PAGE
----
You don't want the truth because deep down in places you talk about parties; you want me on that wall, you need me on that wall! We use words like honor, code, loyalty, We use these words as the backbone of a life spent defending something, you use them as a punch line.
I have neither the time,or the inclination, to explain myself to a man, who rises and sleep under the blanket of the very freedom that I provide, and then questions the manner, in which I provide it. I'd rather you just say 'thank you' and go on your way. Otherwise I suggest you pick up a weapon, and stand a post. Either way, I don't give a damn, what you think you are entitled to!Does this bring drama?
My name is Lt. Aldo Raine and I’m putting together a special team, and I need me eight soldiers. Eight Jewish-American soldiers. Now, y’all might’ve heard rumors about the armada happening soon. Well, we’ll be leaving a little earlier. We’re gonna be dropped into France, dressed as civilians. And once we’re in enemy territory, as a bushwhackin’ guerrilla army, we’re gonna be doin’ one thing and one thing only… killin’ Nazis.
Now, I don’t know about y’all, but I sure as hell didn’t come down from the goddamn Smoky Mountains, cross five thousand miles of water, fight my way through half of Sicily and jump out of a f*ckin’ air-o-plane to teach the Nazis lessons in humanity. Nazi ain’t got no humanity. They’re the foot soldiers of a Jew-hatin’, mass murderin’ maniac and they need to be dee-stroyed.
That’s why any and every every son of a bitch we find wearin’ a Nazi uniform, they’re gonna die. Now, I’m the direct descendant of the mountain man Jim Bridger. That means I got a little Injun in me. And our battle plan will be that of an Apache resistance.
We will be cruel to the Germans, and through our cruelty they will know who we are. And they will find the evidence of our cruelty in the disemboweled, dismembered, and disfigured bodies of their brothers we leave behind us. And the German won’t not be able to help themselves but to imagine the cruelty their brothers endured at our hands, and our boot heels, and the edge of our knives. And the German will be sickened by us, and the German will talk about us, and the German will fear us. And when the German closes their eyes at night and they’re tortured by their subconscious for the evil they have done, it will be with thoughts of us they are tortured with.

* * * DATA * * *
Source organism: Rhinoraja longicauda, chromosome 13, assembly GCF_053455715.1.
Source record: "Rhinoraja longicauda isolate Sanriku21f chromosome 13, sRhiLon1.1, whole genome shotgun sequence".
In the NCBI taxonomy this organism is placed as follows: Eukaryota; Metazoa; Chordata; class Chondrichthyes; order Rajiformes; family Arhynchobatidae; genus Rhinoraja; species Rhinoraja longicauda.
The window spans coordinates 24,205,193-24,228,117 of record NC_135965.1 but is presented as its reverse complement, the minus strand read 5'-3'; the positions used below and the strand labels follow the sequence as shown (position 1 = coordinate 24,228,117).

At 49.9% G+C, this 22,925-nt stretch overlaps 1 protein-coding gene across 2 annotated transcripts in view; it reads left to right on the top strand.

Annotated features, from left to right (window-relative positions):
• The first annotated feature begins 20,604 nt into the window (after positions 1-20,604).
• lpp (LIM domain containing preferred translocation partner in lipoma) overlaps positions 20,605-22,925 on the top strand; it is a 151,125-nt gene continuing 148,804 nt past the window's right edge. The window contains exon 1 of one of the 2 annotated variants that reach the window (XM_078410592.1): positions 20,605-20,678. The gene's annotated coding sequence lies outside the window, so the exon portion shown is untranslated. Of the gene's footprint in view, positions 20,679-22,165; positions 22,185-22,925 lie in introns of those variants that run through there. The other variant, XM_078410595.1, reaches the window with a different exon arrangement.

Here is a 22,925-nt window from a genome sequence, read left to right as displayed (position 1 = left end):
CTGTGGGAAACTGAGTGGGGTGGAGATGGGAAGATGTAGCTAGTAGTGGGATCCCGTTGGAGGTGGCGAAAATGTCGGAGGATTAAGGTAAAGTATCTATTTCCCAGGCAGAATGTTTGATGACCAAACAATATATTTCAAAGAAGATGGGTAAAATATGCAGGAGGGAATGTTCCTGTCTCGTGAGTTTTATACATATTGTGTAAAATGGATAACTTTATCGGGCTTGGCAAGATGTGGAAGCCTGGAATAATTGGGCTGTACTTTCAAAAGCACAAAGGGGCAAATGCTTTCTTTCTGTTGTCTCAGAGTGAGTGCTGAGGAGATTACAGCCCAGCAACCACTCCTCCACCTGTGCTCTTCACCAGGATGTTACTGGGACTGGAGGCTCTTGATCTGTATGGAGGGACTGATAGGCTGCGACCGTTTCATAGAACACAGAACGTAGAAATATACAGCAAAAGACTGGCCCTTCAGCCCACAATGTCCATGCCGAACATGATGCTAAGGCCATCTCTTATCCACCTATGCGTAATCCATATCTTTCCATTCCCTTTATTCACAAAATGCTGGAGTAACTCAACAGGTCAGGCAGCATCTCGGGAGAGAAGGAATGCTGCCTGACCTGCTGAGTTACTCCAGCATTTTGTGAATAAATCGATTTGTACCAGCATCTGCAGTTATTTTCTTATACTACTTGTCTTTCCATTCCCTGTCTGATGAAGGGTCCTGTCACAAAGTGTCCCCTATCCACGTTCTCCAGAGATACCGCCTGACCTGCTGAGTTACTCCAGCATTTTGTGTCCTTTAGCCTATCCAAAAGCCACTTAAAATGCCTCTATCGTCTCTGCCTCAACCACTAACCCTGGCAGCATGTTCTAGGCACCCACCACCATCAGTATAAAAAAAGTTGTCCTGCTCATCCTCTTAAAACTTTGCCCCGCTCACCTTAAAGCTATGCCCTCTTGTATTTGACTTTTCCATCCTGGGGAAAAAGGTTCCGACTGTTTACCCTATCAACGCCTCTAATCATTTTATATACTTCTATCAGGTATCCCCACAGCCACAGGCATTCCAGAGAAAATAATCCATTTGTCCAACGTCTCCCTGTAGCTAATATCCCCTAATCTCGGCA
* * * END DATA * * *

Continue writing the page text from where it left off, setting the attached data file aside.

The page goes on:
Sound good? … That’s what I like to hear. But I got a word of warning for all you would-be warriors. When you join my command, you take on debit. A debit you owe me personally. Each and every man under my command owes me one hundred Nazi scalps. And I want my scalps. And all y’all will git me one hundred Nazi scalps, taken from the heads of one hundred dead Nazis. Or you will die tryin’.Does this bring drama?
Mike? What’s the pool on me up to right now? What’s it up to? What is it, three hundred dollars — is that it? Three hundred? I’m a school teacher. I teach English Composition in this little town called Adley, Pennsylvania. The last eleven years, I’ve been at Thomas Alva Edison High School.
I was coach of the baseball team in the spring time. Back home when I tell people what I do for a living, they think, well, that, that figures. But over here it’s a big, a big mystery. So I guess I’ve changed some. Sometimes I wonder if I’ve changed so much my wife is even gonna recognize me whenever it is I get back to her — and how I’ll ever be able to tell her about days like today.
Ryan — I don’t know anything about Ryan. I don’t care. Man means nothin’ to me. It’s just a name. But if — you know — if going to Remeal and finding him so he can go home, if that earns me the right to get back to my wife — well, then, then that’s my mission.
You wanna leave? You wanna go off and fight the war? Alright. Alright, I won’t stop you. I’ll even put in the paperwork. I just know that every man I kill, the farther away from home I feel.Does this bring drama?